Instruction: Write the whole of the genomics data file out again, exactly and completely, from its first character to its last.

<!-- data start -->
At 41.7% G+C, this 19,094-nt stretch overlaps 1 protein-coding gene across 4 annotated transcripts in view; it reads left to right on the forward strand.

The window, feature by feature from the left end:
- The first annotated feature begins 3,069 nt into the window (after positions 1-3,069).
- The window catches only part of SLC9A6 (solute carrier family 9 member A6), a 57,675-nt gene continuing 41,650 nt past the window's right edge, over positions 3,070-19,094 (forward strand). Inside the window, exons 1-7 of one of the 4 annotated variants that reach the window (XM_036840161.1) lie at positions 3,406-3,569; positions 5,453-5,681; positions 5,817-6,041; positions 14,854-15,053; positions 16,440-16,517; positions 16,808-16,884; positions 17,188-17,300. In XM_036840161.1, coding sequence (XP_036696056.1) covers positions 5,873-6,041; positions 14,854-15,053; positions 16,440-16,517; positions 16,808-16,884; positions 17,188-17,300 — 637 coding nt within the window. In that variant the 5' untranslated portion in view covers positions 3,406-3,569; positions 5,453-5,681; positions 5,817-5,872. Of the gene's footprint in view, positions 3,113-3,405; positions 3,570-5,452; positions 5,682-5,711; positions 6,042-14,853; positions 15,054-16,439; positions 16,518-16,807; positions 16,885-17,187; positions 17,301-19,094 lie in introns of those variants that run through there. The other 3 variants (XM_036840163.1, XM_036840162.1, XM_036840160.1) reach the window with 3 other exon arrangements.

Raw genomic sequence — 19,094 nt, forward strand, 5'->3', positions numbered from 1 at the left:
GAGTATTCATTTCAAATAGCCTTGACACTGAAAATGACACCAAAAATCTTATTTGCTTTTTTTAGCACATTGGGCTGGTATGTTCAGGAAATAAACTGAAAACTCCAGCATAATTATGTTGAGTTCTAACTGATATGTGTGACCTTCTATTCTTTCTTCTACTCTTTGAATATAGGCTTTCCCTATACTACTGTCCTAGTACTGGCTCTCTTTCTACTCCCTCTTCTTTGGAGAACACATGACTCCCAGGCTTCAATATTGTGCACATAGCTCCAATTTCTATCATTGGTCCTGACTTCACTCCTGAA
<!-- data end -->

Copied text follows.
At 41.7% G+C, this 19,094-nt stretch overlaps 1 protein-coding gene across 4 annotated transcripts in view; it reads left to right on the forward strand.

The window, feature by feature from the left end:
- The first annotated feature begins 3,069 nt into the window (after positions 1-3,069).
- The window catches only part of SLC9A6 (solute carrier family 9 member A6), a 57,675-nt gene continuing 41,650 nt past the window's right edge, over positions 3,070-19,094 (forward strand). Inside the window, exons 1-7 of one of the 4 annotated variants that reach the window (XM_036840161.1) lie at positions 3,406-3,569; positions 5,453-5,681; positions 5,817-6,041; positions 14,854-15,053; positions 16,440-16,517; positions 16,808-16,884; positions 17,188-17,300. In XM_036840161.1, coding sequence (XP_036696056.1) covers positions 5,873-6,041; positions 14,854-15,053; positions 16,440-16,517; positions 16,808-16,884; positions 17,188-17,300 — 637 coding nt within the window. In that variant the 5' untranslated portion in view covers positions 3,406-3,569; positions 5,453-5,681; positions 5,817-5,872. Of the gene's footprint in view, positions 3,113-3,405; positions 3,570-5,452; positions 5,682-5,711; positions 6,042-14,853; positions 15,054-16,439; positions 16,518-16,807; positions 16,885-17,187; positions 17,301-19,094 lie in introns of those variants that run through there. The other 3 variants (XM_036840163.1, XM_036840162.1, XM_036840160.1) reach the window with 3 other exon arrangements.

Raw genomic sequence — 19,094 nt, forward strand, 5'->3', positions numbered from 1 at the left:
GAGTATTCATTTCAAATAGCCTTGACACTGAAAATGACACCAAAAATCTTATTTGCTTTTTTTAGCACATTGGGCTGGTATGTTCAGGAAATAAACTGAAAACTCCAGCATAATTATGTTGAGTTCTAACTGATATGTGTGACCTTCTATTCTTTCTTCTACTCTTTGAATATAGGCTTTCCCTATACTACTGTCCTAGTACTGGCTCTCTTTCTACTCCCTCTTCTTTGGAGAACACATGACTCCCAGGCTTCAATATTGTGCACATAGCTCCAATTTCTATCATTGGTCCTGACTTCACTCCTGAA